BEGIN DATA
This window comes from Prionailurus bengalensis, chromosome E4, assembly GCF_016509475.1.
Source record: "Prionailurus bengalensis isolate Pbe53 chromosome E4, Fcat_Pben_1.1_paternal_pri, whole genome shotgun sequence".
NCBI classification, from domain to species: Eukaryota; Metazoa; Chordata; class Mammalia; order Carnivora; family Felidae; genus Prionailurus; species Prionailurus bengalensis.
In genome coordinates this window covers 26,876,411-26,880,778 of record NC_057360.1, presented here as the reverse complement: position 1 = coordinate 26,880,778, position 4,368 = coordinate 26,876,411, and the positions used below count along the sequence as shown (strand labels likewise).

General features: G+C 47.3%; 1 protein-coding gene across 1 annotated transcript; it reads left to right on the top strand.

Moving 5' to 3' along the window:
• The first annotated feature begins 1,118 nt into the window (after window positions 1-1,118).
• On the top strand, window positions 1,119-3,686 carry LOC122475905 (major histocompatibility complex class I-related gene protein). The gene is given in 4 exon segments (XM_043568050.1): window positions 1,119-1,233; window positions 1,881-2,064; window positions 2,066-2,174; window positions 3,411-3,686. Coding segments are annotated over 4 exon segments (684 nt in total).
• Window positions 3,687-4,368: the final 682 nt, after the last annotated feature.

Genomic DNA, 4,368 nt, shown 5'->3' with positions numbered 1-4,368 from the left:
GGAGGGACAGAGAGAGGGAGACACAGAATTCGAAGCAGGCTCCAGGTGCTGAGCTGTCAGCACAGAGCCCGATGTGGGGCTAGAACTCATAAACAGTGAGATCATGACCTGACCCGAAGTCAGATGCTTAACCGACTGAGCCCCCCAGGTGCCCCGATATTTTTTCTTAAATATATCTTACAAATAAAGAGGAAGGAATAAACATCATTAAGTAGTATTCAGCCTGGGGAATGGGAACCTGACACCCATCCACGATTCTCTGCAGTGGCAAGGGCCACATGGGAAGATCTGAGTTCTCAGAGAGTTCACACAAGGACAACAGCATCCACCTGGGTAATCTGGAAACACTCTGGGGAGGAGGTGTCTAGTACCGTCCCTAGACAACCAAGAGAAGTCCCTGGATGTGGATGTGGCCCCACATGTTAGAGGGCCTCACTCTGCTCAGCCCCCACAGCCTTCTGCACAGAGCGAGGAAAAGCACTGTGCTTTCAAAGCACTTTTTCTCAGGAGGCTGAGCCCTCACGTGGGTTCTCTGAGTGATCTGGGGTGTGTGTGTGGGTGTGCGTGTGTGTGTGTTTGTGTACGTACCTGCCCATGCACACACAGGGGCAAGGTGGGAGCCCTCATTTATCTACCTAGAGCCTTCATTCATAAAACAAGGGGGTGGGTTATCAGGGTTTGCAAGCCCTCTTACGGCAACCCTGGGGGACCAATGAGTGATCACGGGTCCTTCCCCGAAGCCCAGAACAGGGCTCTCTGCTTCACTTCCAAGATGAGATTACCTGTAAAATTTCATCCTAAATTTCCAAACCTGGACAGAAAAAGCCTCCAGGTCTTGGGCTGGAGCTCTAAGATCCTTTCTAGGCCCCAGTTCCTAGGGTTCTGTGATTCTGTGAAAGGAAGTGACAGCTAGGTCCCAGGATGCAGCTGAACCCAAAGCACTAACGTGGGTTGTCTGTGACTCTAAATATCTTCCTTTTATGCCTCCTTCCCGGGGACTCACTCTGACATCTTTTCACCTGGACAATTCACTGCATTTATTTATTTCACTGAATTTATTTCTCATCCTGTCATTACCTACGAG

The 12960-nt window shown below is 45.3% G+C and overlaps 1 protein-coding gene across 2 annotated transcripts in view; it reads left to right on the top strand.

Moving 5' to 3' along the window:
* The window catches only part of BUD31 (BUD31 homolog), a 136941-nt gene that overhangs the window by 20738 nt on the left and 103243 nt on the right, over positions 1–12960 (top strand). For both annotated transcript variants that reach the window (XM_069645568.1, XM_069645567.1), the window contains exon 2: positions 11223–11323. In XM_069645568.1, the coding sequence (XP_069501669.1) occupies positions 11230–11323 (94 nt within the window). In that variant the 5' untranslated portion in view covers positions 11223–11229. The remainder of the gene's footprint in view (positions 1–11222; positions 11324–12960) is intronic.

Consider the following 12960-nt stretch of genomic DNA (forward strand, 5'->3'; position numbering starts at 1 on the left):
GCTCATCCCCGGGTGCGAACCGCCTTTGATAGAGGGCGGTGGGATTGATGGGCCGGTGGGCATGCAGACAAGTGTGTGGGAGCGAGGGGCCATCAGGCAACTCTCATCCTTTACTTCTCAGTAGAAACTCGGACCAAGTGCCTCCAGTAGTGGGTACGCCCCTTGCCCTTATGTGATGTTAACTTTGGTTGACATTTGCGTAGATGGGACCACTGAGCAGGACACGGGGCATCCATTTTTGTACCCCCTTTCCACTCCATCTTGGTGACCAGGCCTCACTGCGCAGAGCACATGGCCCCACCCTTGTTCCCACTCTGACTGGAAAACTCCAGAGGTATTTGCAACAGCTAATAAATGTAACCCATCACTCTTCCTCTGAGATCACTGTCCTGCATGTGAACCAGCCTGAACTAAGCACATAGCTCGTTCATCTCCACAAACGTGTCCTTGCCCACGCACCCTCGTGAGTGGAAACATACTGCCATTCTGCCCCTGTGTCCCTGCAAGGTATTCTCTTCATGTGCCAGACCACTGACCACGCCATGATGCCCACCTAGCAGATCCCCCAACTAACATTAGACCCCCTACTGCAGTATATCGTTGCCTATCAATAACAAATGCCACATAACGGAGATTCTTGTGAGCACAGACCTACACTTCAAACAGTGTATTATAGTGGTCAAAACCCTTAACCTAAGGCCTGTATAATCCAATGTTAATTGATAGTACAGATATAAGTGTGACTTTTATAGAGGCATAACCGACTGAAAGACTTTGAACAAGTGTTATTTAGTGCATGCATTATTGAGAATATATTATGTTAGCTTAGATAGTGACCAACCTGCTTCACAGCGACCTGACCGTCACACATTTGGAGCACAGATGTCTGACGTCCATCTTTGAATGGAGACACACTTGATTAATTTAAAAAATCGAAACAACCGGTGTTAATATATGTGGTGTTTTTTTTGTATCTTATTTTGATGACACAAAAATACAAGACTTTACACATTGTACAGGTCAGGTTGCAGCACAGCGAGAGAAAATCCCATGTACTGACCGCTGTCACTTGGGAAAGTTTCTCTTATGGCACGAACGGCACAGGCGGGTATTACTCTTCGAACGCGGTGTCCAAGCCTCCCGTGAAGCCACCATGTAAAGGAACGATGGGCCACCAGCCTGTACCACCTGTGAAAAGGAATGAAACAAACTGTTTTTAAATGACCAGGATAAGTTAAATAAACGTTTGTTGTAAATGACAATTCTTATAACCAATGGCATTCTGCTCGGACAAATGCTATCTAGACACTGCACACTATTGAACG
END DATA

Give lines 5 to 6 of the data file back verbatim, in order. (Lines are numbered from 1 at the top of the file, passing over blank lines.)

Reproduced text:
General features: G+C 47.3%; 1 protein-coding gene across 1 annotated transcript; it reads left to right on the top strand.

Moving 5' to 3' along the window: